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Research Coins: Printed Auction

 
Triton XXII, Lot: 176. Estimate $5000.
Sold for $4750. This amount does not include the buyer’s fee.

MACEDON, Akanthos. Circa 525-470 BC. AR Tetradrachm (27.5mm, 17.28 g). Attic standard. Lioness right, attacking bull crouching left, biting into its hindquarter; above, head of roaring lion right; floral ornament in exergue / Quadripartite incuse square. Desneux Type G.1, 82 var. (unlisted dies); AMNG III/2, 4 var. (control mark); HGC 3, 383; de Luynes 1536 = Traité I 1678. EF, attractively toned. Well centered and struck. Rare issue with lioness.


From the sixth to the early fourth century BC, the lion and bull design was common to the tetradrachms of Akanthos, though a few rare issues depict a lioness rather than a lion. The earliest Akanthos tetradrachms are characterized by thick, dumpy flans, a variable style of incuse, and the head of the lion in three-quarter perspective. Subsequent issues have a flan that is relatively thinner and broader, an incuse of a more regularly quadripartite style, and the head of the lion in profile. The floral symbol in the exergue, which first appeared in some of the earliest tetradrachms, became more stylized in these later issues. Subsequently, a pellet-in-annulet appeared above the lion in the upper field of the obverse, followed by the addition of a subsidiary letter, and, finally, letter combinations and symbols to distinguish later issues in this large series.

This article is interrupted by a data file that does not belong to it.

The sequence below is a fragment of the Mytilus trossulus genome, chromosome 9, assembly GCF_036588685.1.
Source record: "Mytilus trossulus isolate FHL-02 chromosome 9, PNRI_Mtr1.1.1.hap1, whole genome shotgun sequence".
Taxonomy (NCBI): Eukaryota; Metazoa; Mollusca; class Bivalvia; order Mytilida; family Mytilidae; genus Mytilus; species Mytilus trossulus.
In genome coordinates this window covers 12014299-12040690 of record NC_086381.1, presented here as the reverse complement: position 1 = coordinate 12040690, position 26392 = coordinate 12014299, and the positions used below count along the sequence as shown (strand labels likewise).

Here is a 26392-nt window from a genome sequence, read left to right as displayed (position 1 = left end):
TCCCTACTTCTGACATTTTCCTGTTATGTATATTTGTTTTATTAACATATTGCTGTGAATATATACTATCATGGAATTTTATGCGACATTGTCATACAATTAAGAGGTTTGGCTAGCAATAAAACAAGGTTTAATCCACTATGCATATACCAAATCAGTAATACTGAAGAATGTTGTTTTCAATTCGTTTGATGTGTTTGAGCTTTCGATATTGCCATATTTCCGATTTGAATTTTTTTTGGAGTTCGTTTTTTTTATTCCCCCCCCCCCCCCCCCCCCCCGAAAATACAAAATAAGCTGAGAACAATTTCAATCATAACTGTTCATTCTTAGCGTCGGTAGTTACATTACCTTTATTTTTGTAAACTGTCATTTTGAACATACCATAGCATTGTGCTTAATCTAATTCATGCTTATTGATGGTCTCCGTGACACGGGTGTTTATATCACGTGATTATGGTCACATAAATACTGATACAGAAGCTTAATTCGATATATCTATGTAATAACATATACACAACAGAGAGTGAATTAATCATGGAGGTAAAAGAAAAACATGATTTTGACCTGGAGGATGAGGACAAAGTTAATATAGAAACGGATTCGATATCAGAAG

Most of these tetradrachms show a stylistically archetypal lion attacking the bull, evidenced by its thick mane and bold joints and lines. However, two groups of tetradrachms (Desneux Types C and G) have felines that are represented with much finer lines, smooth joints, and a subdued, evenly constructed mane that Desneux identified as depictions of lionesses. Some dies show the lioness decorated with spots, leading some to suggest that it may be a panther, but in any case the design is certainly based on the archetypal lion and bull motif that was imported to Macedon from the east (Persia), and is found on many coinages of the period.

The motif appears frequently in art of the ancient Near East and Greece. See Willy Hartner, “The Earliest History of the Constellations in the Near East and the Motif of the Lion-Bull Combat,” Journal of Near Eastern Studies 24 [1965], pp. 1-16, who identified its earliest representation on a prehistoric Elamite seal of the fourth millennium BC. For its appearance in Greek art, see the KY Painter in the National Archaeological Museum in Athens [Accession Number 12688] and Desneux, p. 55. Reliefs from the Persian capital at Persepolis depict this type and the Lydian coins of this same period, though they do not show this type specifically, are surely a conscious echoing of this theme.

Why then the use of a lioness, rather than a lion on this particular type? Herodotos may provide a possible clue. According to him (7.125-126), the Persian army was attacked by lions (οἱ λέοντες) while bivouacking on the eastern fringes of Greece and Macedonia. Accordingly, although lions were rare or nonexistent in most of Greece by the classical period, we know that they still roamed areas near Akanthos. Artists (including die cutters) knew the characteristics of both male and female from direct observation, which has apparently been reflected on the coin designs.